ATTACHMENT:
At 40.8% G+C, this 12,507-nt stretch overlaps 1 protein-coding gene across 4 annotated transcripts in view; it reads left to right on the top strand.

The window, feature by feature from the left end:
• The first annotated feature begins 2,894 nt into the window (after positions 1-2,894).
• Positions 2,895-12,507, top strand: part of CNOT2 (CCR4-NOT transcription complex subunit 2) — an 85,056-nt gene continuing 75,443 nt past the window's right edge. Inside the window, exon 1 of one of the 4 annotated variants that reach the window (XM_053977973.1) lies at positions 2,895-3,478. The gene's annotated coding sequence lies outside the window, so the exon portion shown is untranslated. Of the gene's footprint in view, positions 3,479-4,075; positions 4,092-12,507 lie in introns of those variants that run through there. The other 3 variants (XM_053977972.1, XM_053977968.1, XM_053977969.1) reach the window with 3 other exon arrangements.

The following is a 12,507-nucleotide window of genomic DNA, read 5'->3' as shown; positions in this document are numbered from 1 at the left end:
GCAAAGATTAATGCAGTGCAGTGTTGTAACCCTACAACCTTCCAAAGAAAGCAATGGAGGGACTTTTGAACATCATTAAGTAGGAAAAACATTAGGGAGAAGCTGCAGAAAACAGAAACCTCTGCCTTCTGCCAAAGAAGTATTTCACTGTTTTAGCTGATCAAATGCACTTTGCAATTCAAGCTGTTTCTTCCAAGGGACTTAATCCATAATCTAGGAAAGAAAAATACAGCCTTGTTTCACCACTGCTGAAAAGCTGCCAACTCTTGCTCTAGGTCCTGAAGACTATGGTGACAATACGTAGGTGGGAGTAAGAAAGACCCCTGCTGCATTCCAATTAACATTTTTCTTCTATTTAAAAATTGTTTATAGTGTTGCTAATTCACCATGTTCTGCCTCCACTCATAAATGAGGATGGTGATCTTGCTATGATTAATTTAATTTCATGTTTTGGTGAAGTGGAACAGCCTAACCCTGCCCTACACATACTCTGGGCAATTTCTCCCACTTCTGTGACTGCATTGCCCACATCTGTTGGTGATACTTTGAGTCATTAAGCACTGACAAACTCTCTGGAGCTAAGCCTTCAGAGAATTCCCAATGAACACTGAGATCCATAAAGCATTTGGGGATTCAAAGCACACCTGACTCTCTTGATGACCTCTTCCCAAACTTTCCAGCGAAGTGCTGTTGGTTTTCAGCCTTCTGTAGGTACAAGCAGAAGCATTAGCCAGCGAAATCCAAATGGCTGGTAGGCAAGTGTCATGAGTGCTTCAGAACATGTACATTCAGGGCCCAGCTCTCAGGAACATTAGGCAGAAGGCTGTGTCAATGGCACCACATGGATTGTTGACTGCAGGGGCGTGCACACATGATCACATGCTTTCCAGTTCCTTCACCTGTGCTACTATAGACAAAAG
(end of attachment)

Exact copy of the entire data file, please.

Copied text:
At 40.8% G+C, this 12,507-nt stretch overlaps 1 protein-coding gene across 4 annotated transcripts in view; it reads left to right on the top strand.

The window, feature by feature from the left end:
• The first annotated feature begins 2,894 nt into the window (after positions 1-2,894).
• Positions 2,895-12,507, top strand: part of CNOT2 (CCR4-NOT transcription complex subunit 2) — an 85,056-nt gene continuing 75,443 nt past the window's right edge. Inside the window, exon 1 of one of the 4 annotated variants that reach the window (XM_053977973.1) lies at positions 2,895-3,478. The gene's annotated coding sequence lies outside the window, so the exon portion shown is untranslated. Of the gene's footprint in view, positions 3,479-4,075; positions 4,092-12,507 lie in introns of those variants that run through there. The other 3 variants (XM_053977972.1, XM_053977968.1, XM_053977969.1) reach the window with 3 other exon arrangements.

The following is a 12,507-nucleotide window of genomic DNA, read 5'->3' as shown; positions in this document are numbered from 1 at the left end:
GCAAAGATTAATGCAGTGCAGTGTTGTAACCCTACAACCTTCCAAAGAAAGCAATGGAGGGACTTTTGAACATCATTAAGTAGGAAAAACATTAGGGAGAAGCTGCAGAAAACAGAAACCTCTGCCTTCTGCCAAAGAAGTATTTCACTGTTTTAGCTGATCAAATGCACTTTGCAATTCAAGCTGTTTCTTCCAAGGGACTTAATCCATAATCTAGGAAAGAAAAATACAGCCTTGTTTCACCACTGCTGAAAAGCTGCCAACTCTTGCTCTAGGTCCTGAAGACTATGGTGACAATACGTAGGTGGGAGTAAGAAAGACCCCTGCTGCATTCCAATTAACATTTTTCTTCTATTTAAAAATTGTTTATAGTGTTGCTAATTCACCATGTTCTGCCTCCACTCATAAATGAGGATGGTGATCTTGCTATGATTAATTTAATTTCATGTTTTGGTGAAGTGGAACAGCCTAACCCTGCCCTACACATACTCTGGGCAATTTCTCCCACTTCTGTGACTGCATTGCCCACATCTGTTGGTGATACTTTGAGTCATTAAGCACTGACAAACTCTCTGGAGCTAAGCCTTCAGAGAATTCCCAATGAACACTGAGATCCATAAAGCATTTGGGGATTCAAAGCACACCTGACTCTCTTGATGACCTCTTCCCAAACTTTCCAGCGAAGTGCTGTTGGTTTTCAGCCTTCTGTAGGTACAAGCAGAAGCATTAGCCAGCGAAATCCAAATGGCTGGTAGGCAAGTGTCATGAGTGCTTCAGAACATGTACATTCAGGGCCCAGCTCTCAGGAACATTAGGCAGAAGGCTGTGTCAATGGCACCACATGGATTGTTGACTGCAGGGGCGTGCACACATGATCACATGCTTTCCAGTTCCTTCACCTGTGCTACTATAGACAAAAG